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How Does Shakespeare Use Language And Dramatic Effects To In Act 1, Scene 1 And Act 3, Scene 1 Of "Romeo And Juliet"?

2012 words - 8 pages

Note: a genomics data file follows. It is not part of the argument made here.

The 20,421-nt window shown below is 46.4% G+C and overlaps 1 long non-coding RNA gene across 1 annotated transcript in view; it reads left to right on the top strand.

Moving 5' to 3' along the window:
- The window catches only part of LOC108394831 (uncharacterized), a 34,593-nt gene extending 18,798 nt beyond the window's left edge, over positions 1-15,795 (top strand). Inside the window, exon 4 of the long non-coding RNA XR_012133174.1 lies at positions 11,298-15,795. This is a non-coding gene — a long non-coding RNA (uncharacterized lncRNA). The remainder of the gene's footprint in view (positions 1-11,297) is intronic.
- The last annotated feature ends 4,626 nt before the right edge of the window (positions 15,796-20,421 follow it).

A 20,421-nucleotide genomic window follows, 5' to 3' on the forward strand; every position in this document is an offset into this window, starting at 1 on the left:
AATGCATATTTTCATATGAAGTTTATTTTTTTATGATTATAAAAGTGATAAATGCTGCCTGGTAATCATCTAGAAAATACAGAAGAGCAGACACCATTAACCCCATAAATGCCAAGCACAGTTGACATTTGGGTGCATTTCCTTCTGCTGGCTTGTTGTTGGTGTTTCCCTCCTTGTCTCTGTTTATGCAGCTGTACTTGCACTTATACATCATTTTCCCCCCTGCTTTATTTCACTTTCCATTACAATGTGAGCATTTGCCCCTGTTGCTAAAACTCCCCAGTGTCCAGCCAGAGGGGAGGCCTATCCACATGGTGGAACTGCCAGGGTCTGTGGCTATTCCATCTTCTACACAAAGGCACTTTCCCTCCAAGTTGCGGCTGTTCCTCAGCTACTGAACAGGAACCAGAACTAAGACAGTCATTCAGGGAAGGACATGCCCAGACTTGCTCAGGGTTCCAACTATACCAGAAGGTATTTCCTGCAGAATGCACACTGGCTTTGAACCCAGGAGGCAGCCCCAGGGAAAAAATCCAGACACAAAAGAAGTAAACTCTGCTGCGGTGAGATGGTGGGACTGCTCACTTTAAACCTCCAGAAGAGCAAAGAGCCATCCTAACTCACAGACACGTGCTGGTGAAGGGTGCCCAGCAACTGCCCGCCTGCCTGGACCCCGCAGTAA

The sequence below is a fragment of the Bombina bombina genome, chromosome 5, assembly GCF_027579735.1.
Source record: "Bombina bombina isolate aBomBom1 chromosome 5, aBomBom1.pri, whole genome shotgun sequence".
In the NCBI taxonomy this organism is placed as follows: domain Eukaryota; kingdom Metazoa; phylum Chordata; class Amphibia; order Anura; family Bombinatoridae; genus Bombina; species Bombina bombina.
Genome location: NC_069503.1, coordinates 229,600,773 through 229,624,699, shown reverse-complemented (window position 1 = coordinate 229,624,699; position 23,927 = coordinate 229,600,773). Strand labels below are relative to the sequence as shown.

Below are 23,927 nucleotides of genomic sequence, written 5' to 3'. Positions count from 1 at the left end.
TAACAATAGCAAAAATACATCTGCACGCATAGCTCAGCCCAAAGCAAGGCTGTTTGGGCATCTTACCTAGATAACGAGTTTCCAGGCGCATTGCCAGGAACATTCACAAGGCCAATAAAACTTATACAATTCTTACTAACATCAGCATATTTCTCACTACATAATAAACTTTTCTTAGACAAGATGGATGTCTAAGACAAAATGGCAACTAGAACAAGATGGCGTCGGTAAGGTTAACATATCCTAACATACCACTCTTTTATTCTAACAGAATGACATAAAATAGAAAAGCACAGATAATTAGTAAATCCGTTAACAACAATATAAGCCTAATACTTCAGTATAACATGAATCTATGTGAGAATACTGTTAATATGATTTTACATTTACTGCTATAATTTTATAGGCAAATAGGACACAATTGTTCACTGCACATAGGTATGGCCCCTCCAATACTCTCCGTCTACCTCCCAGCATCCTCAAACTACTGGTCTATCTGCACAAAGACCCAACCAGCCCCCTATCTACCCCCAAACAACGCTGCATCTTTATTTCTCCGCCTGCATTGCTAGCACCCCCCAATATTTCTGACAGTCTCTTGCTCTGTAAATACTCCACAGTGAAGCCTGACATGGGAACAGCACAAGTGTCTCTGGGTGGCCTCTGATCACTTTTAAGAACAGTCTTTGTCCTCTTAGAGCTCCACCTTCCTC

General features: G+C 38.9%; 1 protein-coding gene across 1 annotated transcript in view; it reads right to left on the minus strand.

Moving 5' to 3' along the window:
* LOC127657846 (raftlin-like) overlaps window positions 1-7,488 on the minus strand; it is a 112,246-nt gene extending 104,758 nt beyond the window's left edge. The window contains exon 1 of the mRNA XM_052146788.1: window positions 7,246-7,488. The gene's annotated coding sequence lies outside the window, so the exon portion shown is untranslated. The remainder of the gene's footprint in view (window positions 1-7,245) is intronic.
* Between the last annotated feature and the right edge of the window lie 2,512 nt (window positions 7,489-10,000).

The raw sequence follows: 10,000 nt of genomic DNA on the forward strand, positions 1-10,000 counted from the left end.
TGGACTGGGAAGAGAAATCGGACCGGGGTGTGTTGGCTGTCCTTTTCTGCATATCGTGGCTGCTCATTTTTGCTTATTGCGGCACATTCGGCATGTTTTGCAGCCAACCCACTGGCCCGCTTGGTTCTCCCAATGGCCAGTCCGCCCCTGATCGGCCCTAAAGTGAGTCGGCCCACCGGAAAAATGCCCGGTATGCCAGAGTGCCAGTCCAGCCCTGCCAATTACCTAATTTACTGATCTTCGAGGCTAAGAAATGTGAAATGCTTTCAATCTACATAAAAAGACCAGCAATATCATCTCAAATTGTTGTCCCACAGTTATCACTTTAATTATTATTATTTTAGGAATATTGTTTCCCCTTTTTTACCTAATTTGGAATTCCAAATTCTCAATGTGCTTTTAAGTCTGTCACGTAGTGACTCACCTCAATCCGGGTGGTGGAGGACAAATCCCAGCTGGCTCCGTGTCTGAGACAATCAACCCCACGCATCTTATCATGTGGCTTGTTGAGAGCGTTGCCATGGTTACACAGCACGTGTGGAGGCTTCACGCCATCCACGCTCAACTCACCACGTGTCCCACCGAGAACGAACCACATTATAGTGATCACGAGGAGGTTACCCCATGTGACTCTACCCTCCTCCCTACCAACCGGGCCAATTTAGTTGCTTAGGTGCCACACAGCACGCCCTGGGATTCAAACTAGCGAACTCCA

How does Shakespeare use language and dramatic effects to in Act 1, Scene 1 and Act 3, Scene 1 of "Romeo and Juliet"?In "Romeo and Juliet" William Shakespeare delves into several forms of masculinity in the male dominated city of Verona, starting with the mention of the ancient feud between the two families - this sets the initial tone of the play as violent.The play shows us not just the fiery nature of men such as Tybalt; but also the love and companionship displayed by Romeo and Benvolio. Three forms of masculinity are exhibited throughout the two scenes, first the hot headed, honourable nature of Tybalt, the placid demeanour of Benvolio and finally Romeo shows that even men who are willing to give up all they know for love, will still find themselves pushed into conflict. Men also reflect animalistic antics whenever they engage in friendly banter it is almost predetermined that the scene will end in blood and conflict. This in a sense reflects their savagery, sexism and competitive nature.Tybalt is the stereotypical model of virility. He is admired for his swordsmanship; he is quick to jump into any confrontation and can be relied upon to stoically uphold the Capulet family honour. Despite Tybalt's obvious virtues Shakespeare does not portray him as a hero, instead he uses him to initiate many of the violent scenes and in the end Shakespeare tells us that jumping into fights is not how to behave, as shown by Tybalt's death - this is most probably because he often allows self pride, combined with wish to uphold family honour to overwhelm his judgement, prompting a fight to break out. His aspiration to fight is firstly shown in Act One Scene One in which when Benvolio asks him to help keep the peace, he replies "What, drawn, talk of peace? I hate the word. As I hate hell." - The repetition of "Hate" shows how strongly Tybalt feels about the Montague family. Later in Act One Scene Five he authenticates that all that is ever on his mind is war as when he sees Romeo at the Capulet party (Romeo being a Montague and therefore not wanted), instead of letting it pass as a party in Elizabethan times and today is no place for fighting, he asks Capulet for permission to fight him there and then - "Uncle, this is a Montague, our foe; a villain, that is hither come in spite to scorn at our solemnity this night." This quote demonstrates Tybalt's willingness to vehemently insult others and the "s" sounds he uses suggests he is almost hissing his hatred. Throughout the play Tybalt is extremely one-dimensional when it comes to language; when he speaks it as always at a dramatic or leading up to a dramatic point in the play. Maybe due to the similar circumstances that he speaks in or the fact that he is a warrior and no poet he repeatedly speaks in blank verse (or prose)Romeo is an archetypal lover, who despite his good intentions is still forced into fighting. He is the one male character in the entire to play that is willing to forsake his family name for...

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